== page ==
Ah, the dreaded dress code. When you get a party invite through the post, the first thing you’ll probably stress over is whether or not you even want to go (we’ve all been there), and the second thing, as you might’ve already guessed, is what you’re meant to wear.

A concept that was invented sometime between the 7th and 9th century, members of royalty and Very Famous People in general used a dress code to distinguish themselves from the commoners. While all classes usually wore the same kinds of clothing up until this point, well-known dudes suddenly decided that they needed to wear garms that were decorated with shiny things like gold and silver and crafted from all sorts of fancy fabrics.

Setting a dress code is just a formality these days, though. Not only does it ensure that everyone who is going to an event wears suitable clothing, it also lets them know what is expected of them. Because it’s clearly written out in ink, it helps attendees to make better decisions when choosing what to wear. But this can still cause all kinds of confusion, so hopefully this comprehensive dress code guide will make your life a little easier.

Every Dress Code For Men Explained
  • Smart-casual dress code
  • Cocktail attire dress code
  • Semi-formal dress code
  • Black tie dress code
  • White tie dress code
  • Wedding dress code

This isn’t an exhaustive list of every single dress code in the history of the universe (obvs), but it’s got all the ones that genuinely matter. Organised from least to most formal, feel free to thank us later.

Smart-casual dress code

While the smart-casual dress code is the least formal one of them all, it’s also the one that’s quite easy to get wrong. It’s pretty confusing, to the point that even the term itself is a bit of an oxymoron. Essentially, it’s about pairing traditionally smart pieces like a blazer with traditionally not-so-smart pieces like a rollneck jumper or a white T-shirt. You may also want to wear something like the Adidas Stan Smith or some Clarks Wallabees. Just make sure everything looks nice, clean, and fresh, with no graphics, no loud text, and certainly nothing band-related.

Cocktail attire dress code

Decoding the cocktail attire dress code is one of the biggest challenges in menswear. When you see the two words on a party invite, you’re essentially being asked to wear a suit. This could be part of a set, with trousers in a matching fabric, or it could be a jacket on its own cut in a different fabric to the trousers. You may also want to experiment with a knitted polo to add a few more textures to the fit, and, just because you can wear jeans with cocktail attire, it doesn’t mean you should. Instead, opt for some neatly-pressed chinos.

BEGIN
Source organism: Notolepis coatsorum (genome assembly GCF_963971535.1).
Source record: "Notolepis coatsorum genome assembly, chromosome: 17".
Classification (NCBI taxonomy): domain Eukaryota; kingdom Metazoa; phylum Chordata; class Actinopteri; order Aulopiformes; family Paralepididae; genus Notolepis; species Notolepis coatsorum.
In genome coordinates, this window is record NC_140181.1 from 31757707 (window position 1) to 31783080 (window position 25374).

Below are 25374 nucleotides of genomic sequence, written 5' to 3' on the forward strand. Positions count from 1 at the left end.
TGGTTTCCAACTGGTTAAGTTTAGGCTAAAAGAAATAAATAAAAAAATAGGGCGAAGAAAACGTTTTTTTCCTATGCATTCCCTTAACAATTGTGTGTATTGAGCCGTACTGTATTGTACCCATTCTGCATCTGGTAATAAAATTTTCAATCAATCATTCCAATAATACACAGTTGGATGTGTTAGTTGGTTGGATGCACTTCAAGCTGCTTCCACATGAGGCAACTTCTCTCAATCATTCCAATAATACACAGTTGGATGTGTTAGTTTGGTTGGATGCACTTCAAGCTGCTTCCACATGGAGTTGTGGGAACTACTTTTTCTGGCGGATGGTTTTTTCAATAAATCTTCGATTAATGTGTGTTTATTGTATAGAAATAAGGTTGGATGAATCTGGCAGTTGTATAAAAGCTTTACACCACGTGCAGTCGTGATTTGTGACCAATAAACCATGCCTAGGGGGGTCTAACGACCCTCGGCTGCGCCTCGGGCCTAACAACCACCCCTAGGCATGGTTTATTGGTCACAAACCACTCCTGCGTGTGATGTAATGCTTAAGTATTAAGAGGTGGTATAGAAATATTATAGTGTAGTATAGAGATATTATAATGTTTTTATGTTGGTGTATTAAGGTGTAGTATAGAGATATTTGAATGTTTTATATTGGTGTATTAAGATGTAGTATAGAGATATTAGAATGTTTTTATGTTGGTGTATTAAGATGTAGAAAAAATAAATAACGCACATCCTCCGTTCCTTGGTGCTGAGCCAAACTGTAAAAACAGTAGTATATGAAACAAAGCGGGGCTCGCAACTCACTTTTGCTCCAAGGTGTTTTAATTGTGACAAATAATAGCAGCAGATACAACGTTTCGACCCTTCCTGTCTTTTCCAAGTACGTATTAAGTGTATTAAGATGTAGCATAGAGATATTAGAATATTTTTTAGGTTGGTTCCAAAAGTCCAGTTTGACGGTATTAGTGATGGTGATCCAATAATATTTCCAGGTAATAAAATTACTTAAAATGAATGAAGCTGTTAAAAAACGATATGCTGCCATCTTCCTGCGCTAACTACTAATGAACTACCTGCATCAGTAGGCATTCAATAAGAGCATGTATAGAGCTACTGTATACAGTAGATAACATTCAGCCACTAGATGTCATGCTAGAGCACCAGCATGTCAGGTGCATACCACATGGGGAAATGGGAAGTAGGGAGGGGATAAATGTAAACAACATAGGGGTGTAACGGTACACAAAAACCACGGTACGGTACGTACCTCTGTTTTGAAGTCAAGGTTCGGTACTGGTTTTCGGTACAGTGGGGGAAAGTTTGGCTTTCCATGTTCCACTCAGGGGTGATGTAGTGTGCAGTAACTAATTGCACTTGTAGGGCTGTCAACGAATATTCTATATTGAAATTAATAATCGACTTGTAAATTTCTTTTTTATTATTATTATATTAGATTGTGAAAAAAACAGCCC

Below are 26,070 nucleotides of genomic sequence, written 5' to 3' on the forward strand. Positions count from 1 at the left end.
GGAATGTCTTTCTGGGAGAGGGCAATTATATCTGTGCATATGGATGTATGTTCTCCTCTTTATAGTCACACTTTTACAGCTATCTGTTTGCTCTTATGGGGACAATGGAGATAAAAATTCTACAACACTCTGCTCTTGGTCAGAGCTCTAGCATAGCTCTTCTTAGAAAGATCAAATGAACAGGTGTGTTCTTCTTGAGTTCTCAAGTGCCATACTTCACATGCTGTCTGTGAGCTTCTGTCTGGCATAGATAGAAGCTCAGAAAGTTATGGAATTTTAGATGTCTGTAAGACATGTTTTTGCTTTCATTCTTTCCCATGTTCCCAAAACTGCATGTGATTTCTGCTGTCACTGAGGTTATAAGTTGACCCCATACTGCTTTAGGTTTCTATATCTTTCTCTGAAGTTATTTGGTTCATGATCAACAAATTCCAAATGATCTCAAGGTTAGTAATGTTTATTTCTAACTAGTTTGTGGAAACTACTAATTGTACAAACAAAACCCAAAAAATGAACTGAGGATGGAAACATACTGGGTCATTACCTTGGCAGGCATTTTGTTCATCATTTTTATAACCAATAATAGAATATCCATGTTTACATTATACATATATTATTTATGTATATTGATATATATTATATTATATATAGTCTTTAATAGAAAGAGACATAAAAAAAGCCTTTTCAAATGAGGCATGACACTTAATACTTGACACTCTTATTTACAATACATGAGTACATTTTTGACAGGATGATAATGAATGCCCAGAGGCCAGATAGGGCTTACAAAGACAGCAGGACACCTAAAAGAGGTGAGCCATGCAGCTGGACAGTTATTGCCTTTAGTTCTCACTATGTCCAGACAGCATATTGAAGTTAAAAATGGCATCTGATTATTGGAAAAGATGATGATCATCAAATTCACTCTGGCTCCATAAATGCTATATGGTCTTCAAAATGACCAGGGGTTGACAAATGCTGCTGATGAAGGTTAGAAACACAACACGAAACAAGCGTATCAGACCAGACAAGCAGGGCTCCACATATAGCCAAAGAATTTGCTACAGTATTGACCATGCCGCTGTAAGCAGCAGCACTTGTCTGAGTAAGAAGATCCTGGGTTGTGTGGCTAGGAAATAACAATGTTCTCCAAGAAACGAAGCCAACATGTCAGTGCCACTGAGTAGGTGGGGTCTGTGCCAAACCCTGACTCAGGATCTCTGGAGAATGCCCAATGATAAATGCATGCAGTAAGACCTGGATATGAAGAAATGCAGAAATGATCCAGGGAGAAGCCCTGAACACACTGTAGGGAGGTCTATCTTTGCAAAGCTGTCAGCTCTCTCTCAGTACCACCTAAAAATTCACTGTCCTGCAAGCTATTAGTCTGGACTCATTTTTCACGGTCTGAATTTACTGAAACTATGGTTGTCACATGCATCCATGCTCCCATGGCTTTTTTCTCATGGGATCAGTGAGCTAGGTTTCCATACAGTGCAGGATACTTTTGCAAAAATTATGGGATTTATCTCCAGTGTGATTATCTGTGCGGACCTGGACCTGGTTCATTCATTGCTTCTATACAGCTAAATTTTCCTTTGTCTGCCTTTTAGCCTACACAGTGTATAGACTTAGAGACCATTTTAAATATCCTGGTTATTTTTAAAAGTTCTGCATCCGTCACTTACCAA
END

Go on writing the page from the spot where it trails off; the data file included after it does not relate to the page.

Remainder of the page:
Semi-formal dress code

While smart-casual and the semi-formal dress code might sound very similar, they actually couldn’t be more different. As its name kinda already states, it’s all about looking formal without looking too formal. Suits are a big yes here, and so are pieces like thin crewnecks and polo shirts. Basically, it’s like cocktail attire but with a more restrained colour palette and half of the accessories. Patterns should also be given a miss, and trainers, in general, are a big no. Sorry, sneakerheads.

Black tie dress code

The black tie dress code has got to be one of the most (in)famous ones out there. It’s tricky, and in the past, it has caused quite a few rosy cheeks and sweaty brows from under-dressed guests. As you may have already guessed, it transcends the usual suit and tie affair. In fact, you should probably just ignore what you currently have in your wardrobe and get yourself a dinner jacket, some matching trousers, and a nice shirt. You’ll also want some formal shoes, preferably in leather. But if you want to give off old money energy, velvet slippers are fine too.

White tie dress code

If you thought black tie was fancy, wait until you hear about the white tie dress code. If you’re being invited to a white tie event, we bet that you’re someone who’s really someone. First introduced in the 19th century, it was the uniform for aristocrats and members of royalty, so you can just about imagine what we’re dealing with here. The jacket must be an evening tailcoat, the shirt must be an evening shirt, and the waistcoat must be an evening waistcoat. Cufflinks are absolutely necessary, and while top hats and canes aren’t, you might as well go the full monty.

Wedding dress code

And last but certainly not least, we have the wedding dress code. While white tie is definitely more formal on paper, there’s nothing more important than your big day. Tying the knot has evolved a lot over the past few decades, but one thing that hasn’t budged is the black tux and white shirt combo. It’s timeless, and while there are some people out there who might think wearing black to a wedding is a little somber and sinister, as long as it doesn’t go against any cultural or religious beliefs, you’ll be fine. Say “yes” to cufflinks and a sleek watch too, and to round it all off, match your leather belt and dress shoes for that polished, cohesive finish.